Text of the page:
Why Military Mobility Matters
Before the covid-19 outbreak, the issue of military mobility had gained momentum through initiatives such as the European Union’s PESCO and Horizon Europe research, and the U.S. Defender Europe 2020 exercise. With disruptions to these established initiatives and talk of decreasing the European Defence Fund’s budget, military mobility is in danger of being moved to the “back burner” amid this crisis. Pushing back against this trend, CEPA’s LTG (Ret.) Ben Hodges led a conversation on May 5 to discuss how increasing military mobility could strengthen civilian crisis-management as well as strategic deterrence and defense. The participants were: Jacek Bartosiak, CEO and Founder, Strategy & Future; Tania Latici, Policy Analyst, European Parliamentary Research Services; Greg Melcher, Chief Operations Officer, New Generation Warfare Centre; and Group Captain Elizabeth Purcell, J4 Strategic Plans, NATO Supreme Headquarters Allied Powers Europe (SHAPE).
Key takeaways (condensed and paraphrased for clarity):
The pandemic has highlighted the usefulness of military mobility capabilities in moving equipment, resources, and people rapidly across borders. Multinational organizations initially struggled to find their role. Having a framework in place could avoid such delays in dealing with future military and healthcare emergencies alike.
Crisis mobility requires a breadth of expertise and policy that draws on NATO and European Union capabilities. The EU can help with border regulations, political cooperation between national governments, and economic integration. NATO expertise lies chiefly in the logistics needed to develop infrastructure, transport equipment, and move personnel.
The Movement Coordination Center Europe is the interlocutor between NATO and the EU. Much remains to be done to maximize the crossover of competences between the two organizations. By deconflicting priorities and increasing cooperation, Europe has the potential to be more active in its response to threats, rather than reactive.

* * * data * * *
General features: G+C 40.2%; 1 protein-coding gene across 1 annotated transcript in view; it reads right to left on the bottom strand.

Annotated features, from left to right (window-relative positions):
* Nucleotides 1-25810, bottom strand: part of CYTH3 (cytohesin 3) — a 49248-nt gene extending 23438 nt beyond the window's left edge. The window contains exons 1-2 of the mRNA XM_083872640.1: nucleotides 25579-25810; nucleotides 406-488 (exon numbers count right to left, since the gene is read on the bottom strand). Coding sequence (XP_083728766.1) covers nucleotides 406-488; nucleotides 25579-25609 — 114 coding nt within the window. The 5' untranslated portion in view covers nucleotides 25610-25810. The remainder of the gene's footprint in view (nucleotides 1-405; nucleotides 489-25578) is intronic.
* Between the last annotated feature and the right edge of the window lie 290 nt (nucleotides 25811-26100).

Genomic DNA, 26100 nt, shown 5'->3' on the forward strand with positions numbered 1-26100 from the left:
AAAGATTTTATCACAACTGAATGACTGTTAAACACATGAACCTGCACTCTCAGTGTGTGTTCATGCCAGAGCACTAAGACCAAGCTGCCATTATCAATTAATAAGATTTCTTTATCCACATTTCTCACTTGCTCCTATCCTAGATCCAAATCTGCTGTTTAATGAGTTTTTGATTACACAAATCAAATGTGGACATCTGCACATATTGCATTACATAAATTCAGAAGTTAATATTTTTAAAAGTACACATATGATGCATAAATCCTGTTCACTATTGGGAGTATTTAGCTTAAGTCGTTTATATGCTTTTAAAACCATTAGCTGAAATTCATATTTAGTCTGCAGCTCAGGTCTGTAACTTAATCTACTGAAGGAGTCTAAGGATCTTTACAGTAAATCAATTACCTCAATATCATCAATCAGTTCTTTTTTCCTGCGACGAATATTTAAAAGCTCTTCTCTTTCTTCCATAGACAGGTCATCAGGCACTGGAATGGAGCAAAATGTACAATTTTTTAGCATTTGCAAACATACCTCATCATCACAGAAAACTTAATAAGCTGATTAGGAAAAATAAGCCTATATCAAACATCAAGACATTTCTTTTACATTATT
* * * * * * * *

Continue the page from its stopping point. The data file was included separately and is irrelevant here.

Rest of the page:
One example of potential strategic and economic growth is the highly touted Three Seas, an initiative to increase the North-South connectivity in Eastern Europe by linking the countries stretching between the Baltic, Adriatic, and Black Seas. This could be a new resource to improve connectivity on NATO’s eastern flank, improving both economic cohesion and deterrence.
Military mobility serves priorities in civilian and defense budgets. It should stay on political leaders’ radar during and after the covid-19 crisis. External threats to the transatlantic community will still loom large once the pandemic is over.
This discussion was part of a monthly series focused on military mobility, with the next event taking place on Tuesday, June 2. CEPA’s work on military mobility will culminate in a workshop in the fall.
Common Crisis is a CEPA analytical series on the implications of COVID-19 for the transatlantic relationship. All opinions are those of the author and do not necessarily represent the position or views of the institutions they represent or the Center for European Policy Analysis.
Photo: “Largest plane in the world brings face masks to Germany” by NATO under C BY-NC-ND 2.0.
7 May 2020